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What the Heck is America’s Problem? Spoiler Alert: It’s Guns

By Isabel O’Brien

Photo Source: Evan Frost//MPR News

Unless you’re American, odds are that you think America has a gun problem, and odds are that you haven’t even heard of half the mass shootings that have taken place in the country. Since the Parkland shooting, which happened over a month ago, there have at least been fifteen mass shootings — there was actually one reported at Great Mills High School in Maryland as I was in the process of writing this article. These numbers, however, are something that we should be immensely proud of. Statistics show that, on average, the United States has one mass shooting per day. At just fifteen in a month, we’re only averaging half per day — we’re actually underperforming! So… woohoo, progress?

I’m sure nearly all of us on this campus can agree that the U.S. has a gun problem. I’d even bet that, unless you’ve lived in the States, you’ve probably never even met an American who was anti-gun control. Well, I’m here to tell you that those gun-totin’ Americans do exist, and not just on Fox News. Back home, they were my neighbors, friends, and family members. In fact, a real headline from a real local news organization in my county read: “To ward off mass shooters, Oswego County church encourages its congregation to bring guns”. I’m going to let the potential pun on ‘‘mass shooters’’ slide, out of common decency. Yes, Pastor Russell, a preacher at the Lighthouse Mexico Church of God, rocks up to mass with a glock tucked under his bible and wants all his parishioners to do the same. And yes, I know what you’re thinking — Oswego County is not in the South. I’m actually from New York, a blue state with some of the strictest gun laws in the country.

But nobody, especially the world’s most powerful country, likes to be told they have a problem. Public opinion on guns in America is almost evenly split, with a 2016 poll showing that while 51% of Americans supported “gun control” in the abstract sense, 47% favored “gun rights”. Although these numbers are extremely sensitive to fluctuation after whatever national tragedy hits the news that week, we can see that, over the long run, they tend to hold steady.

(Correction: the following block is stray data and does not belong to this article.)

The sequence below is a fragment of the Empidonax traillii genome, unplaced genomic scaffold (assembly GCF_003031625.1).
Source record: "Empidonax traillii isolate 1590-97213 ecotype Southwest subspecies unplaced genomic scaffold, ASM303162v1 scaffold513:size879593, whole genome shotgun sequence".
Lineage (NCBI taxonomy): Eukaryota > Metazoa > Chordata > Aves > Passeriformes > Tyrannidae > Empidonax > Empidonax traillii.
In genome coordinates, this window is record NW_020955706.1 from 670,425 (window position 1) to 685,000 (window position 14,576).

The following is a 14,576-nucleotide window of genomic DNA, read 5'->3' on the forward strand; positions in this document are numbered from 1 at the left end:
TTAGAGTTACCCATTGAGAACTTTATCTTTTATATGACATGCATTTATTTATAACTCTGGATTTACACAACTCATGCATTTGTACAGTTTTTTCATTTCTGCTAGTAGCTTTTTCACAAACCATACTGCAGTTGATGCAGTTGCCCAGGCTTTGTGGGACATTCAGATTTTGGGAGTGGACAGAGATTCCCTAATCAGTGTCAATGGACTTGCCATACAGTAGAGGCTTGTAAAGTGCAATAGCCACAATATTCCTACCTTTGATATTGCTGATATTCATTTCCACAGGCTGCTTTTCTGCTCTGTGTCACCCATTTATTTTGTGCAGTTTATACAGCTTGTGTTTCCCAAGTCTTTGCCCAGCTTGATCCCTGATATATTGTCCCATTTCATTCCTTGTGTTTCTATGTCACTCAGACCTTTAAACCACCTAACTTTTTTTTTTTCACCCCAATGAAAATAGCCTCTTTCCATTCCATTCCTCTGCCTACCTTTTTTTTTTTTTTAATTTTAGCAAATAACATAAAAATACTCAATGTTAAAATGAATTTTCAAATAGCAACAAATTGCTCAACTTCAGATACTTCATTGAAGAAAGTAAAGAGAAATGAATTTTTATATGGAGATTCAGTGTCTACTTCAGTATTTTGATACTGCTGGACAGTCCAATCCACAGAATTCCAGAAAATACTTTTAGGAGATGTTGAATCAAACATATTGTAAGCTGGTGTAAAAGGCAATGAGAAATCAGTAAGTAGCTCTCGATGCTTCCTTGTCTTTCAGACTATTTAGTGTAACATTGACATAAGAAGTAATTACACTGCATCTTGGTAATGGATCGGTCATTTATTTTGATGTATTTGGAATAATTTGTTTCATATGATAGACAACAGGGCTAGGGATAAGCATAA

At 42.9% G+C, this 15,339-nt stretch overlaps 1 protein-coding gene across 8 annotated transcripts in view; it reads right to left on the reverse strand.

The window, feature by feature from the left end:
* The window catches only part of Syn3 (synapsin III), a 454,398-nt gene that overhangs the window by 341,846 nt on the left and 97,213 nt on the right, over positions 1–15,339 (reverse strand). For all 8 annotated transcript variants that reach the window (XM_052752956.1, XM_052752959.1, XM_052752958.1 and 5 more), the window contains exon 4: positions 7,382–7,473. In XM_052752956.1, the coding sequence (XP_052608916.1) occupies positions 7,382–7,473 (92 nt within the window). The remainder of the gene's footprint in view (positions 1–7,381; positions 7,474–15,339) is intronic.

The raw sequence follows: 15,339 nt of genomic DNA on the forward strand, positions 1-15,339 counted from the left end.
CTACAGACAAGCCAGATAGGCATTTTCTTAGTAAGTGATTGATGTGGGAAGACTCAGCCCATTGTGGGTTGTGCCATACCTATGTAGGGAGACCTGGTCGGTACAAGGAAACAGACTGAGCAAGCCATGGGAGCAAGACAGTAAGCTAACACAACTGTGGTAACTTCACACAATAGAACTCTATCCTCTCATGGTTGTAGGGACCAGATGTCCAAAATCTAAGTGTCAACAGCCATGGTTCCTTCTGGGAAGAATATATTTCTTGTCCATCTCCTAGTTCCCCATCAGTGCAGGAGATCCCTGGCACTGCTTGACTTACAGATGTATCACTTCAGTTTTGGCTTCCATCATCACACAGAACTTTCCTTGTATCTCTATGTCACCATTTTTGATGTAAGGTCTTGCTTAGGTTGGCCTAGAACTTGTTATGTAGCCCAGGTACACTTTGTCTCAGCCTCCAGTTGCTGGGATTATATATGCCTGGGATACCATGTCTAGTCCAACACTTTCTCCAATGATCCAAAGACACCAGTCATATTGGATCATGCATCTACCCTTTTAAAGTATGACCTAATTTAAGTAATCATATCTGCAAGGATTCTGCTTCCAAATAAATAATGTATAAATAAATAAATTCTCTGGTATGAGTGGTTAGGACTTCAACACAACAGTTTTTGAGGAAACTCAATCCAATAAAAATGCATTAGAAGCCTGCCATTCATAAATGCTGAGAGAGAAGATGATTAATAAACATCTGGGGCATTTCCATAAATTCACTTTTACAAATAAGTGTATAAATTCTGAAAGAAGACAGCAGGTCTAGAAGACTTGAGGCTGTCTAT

So where the heck does the gun problem come from? There’s a variety of factors at play, like constitutional roots, cultural norms, and an organization so nefarious it sounds like it came straight out of a dystopian novel: the NRA.


The Second Amendment

The Bill of Rights lists, right after the protection of freedom of speech, religion, and assembly, the following clause: ‘‘A well regulated Militia, being necessary to the security of a free State, the right of the people to keep and bear Arms, shall not be infringed.’’ This is the infamous Second Amendment, also known as the ‘‘Right to Bear Arms,’’ and for reasons listed above, it’s not going anywhere anytime soon.

The Second Amendment was obviously born out of a time when citizens needed to worry about the tyranny of the government. If we look back on the Revolutionary War, we can see many instances in which the British tried to disarm the colonists in order to ensure complacency. Nowadays, the only threats that a tyrannical U.S. government poses to everyday citizens are long lines at the DMV or outrageous sale taxes. There are no logical, modern-day scenarios in which someone would plausibly need to take arms against the state. The last time I checked, the only unarmed citizens are being shot by the police force in the street were African Americans — and 73% of them support gun control.

But, the argument for gun rights and the concern with protecting oneself from the state are logically linked for many Second Amendment enthusiasts. That’s why one popular slogan used by the NRA and its members is ‘‘Stand and Fight.’’

Now a logical Sciences Po student may be inclined to put their reading comprehension to good use and remark: ‘‘Hey, Isabel, the Second Amendment doesn’t seem to be protecting guns per se but rather something called a “militia”, which sounds like a totally different thing.’’ To which I would respond, ‘‘lmao, yeah.’’ The Second Amendment is 100% protective of a state militia through which citizens can protect themselves from the government, not individual armament. But the gun problem is more than just issues in legal interpretation — it’s a cultural phenomenon.